abstract = "BACKGROUND: Some of the effects of dioxins seem to be different between men and women, and exposures starting at an early age seem to have more prominent effects. Therefore, we conducted a study in Taiwan to evaluate the associations between exposure to polychlorinated dibenzo-p-dioxins and dibenzofurans (PCDD/Fs) and metabolic syndrome (MetS) starting at different ages in both sexes.METHODS: We recruited participants from an area where residents were exposed to PCDD/Fs released from a factory and defined serum PCDD/Fs levels ≥20 pg WHO98-TEQDF/g lipid as high dioxin levels. MetS was defined as meeting three of the following criteria: fasting glucose ≥100 mg/dl or under treatment for diabetes, waist circumference ≥90 cm in men or ≥80 cm in women, triglycerides ≥150 mg/dl or under treatment for elevated triglycerides, high-density lipoprotein <40 mg/dl in men or <50 mg/dl in women, and blood pressures ≥130/85 mmHg or under treatment for hypertension.RESULTS: Of the 2758 participants, 785 patients with MetS were identified, and we observed positive associations between a high dioxin level and MetS. After adjusting for sex, age, and age at starting exposure, we found that a high dioxin level was an independent predictor for MetS (adjusted odds ratio =1.38; 95{\%} confidence interval = 1.11, 1.72). When we stratified the participants by gender, we found that a high dioxin level remained an independent predictor of MetS in men, but not in women, regardless of the age at starting exposure.CONCLUSIONS: Exposure to PCDD/Fs was associated with MetS in men, independent of age and age at starting exposure.",
author = "Huang, {Chien Yuan} and Ching-Chang Lee and Chang, {Jung Wei} and Cheng, {Ya Yun} and Yau-Chang Kuo and How-Ran Guo and Chen-Long Wu",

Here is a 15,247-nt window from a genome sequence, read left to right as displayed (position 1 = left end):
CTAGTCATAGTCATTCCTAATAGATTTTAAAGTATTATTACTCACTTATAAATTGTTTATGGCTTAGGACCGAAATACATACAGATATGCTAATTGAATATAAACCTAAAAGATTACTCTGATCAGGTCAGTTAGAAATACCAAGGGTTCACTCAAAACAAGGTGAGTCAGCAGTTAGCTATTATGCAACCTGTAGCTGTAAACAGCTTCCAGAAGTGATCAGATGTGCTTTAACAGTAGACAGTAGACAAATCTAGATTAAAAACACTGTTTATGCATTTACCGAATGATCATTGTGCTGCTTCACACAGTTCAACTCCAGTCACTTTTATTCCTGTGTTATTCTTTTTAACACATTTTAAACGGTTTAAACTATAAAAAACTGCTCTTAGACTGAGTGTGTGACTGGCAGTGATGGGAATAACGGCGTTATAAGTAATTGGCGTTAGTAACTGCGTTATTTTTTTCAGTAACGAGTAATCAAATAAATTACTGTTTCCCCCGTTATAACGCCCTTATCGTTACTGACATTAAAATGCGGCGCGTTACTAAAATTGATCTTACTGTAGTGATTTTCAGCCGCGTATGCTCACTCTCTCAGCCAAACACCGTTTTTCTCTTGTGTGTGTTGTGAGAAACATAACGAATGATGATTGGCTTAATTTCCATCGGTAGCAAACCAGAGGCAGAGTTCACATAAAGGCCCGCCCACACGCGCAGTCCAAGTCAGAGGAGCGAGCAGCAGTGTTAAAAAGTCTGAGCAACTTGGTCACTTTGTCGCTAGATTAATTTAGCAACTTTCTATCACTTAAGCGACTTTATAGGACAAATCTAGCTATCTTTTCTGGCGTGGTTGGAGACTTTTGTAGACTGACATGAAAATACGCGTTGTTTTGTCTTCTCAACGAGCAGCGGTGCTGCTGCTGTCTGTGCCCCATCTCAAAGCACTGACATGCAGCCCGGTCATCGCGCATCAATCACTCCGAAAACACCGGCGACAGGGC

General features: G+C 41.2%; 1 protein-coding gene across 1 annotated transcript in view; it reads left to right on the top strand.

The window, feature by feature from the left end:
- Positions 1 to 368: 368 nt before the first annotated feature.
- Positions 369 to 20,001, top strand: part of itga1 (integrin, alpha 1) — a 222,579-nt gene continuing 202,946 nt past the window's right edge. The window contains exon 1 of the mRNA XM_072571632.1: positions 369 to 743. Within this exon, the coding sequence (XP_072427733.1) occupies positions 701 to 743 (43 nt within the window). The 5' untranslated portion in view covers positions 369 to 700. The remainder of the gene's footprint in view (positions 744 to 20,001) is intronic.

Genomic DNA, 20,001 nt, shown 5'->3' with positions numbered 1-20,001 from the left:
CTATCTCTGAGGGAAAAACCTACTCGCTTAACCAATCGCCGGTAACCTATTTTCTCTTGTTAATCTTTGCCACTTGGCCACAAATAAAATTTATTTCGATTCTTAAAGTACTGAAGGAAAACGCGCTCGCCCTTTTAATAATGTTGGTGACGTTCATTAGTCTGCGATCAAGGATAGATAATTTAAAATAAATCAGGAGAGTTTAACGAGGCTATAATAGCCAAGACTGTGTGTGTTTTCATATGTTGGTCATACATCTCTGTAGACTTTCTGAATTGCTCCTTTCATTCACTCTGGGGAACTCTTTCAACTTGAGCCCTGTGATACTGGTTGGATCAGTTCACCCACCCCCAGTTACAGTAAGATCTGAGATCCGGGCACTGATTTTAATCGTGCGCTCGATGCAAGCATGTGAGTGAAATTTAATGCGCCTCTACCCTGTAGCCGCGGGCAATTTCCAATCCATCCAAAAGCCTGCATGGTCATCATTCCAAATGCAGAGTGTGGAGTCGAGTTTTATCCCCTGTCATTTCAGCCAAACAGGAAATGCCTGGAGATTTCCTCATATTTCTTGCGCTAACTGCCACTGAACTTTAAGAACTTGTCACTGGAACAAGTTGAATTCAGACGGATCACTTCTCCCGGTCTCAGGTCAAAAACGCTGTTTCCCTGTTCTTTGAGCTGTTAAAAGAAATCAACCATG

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Association Between Dioxin and Metabolic Syndrome by Age and Sex in an Endemic Area of Exposure in Taiwan. / Huang, Chien Yuan; Lee, Ching-Chang; Chang, Jung Wei; Cheng, Ya Yun; Kuo, Yau-Chang; Guo, How-Ran; Wu, Chen-Long.

In: Epidemiology (Cambridge, Mass.), Vol. 28, 01.10.2017, p. S82-S88.

Research output: Contribution to journalArticle

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N2 - BACKGROUND: Some of the effects of dioxins seem to be different between men and women, and exposures starting at an early age seem to have more prominent effects. Therefore, we conducted a study in Taiwan to evaluate the associations between exposure to polychlorinated dibenzo-p-dioxins and dibenzofurans (PCDD/Fs) and metabolic syndrome (MetS) starting at different ages in both sexes.METHODS: We recruited participants from an area where residents were exposed to PCDD/Fs released from a factory and defined serum PCDD/Fs levels ≥20 pg WHO98-TEQDF/g lipid as high dioxin levels. MetS was defined as meeting three of the following criteria: fasting glucose ≥100 mg/dl or under treatment for diabetes, waist circumference ≥90 cm in men or ≥80 cm in women, triglycerides ≥150 mg/dl or under treatment for elevated triglycerides, high-density lipoprotein <40 mg/dl in men or <50 mg/dl in women, and blood pressures ≥130/85 mmHg or under treatment for hypertension.RESULTS: Of the 2758 participants, 785 patients with MetS were identified, and we observed positive associations between a high dioxin level and MetS. After adjusting for sex, age, and age at starting exposure, we found that a high dioxin level was an independent predictor for MetS (adjusted odds ratio =1.38; 95% confidence interval = 1.11, 1.72). When we stratified the participants by gender, we found that a high dioxin level remained an independent predictor of MetS in men, but not in women, regardless of the age at starting exposure.CONCLUSIONS: Exposure to PCDD/Fs was associated with MetS in men, independent of age and age at starting exposure.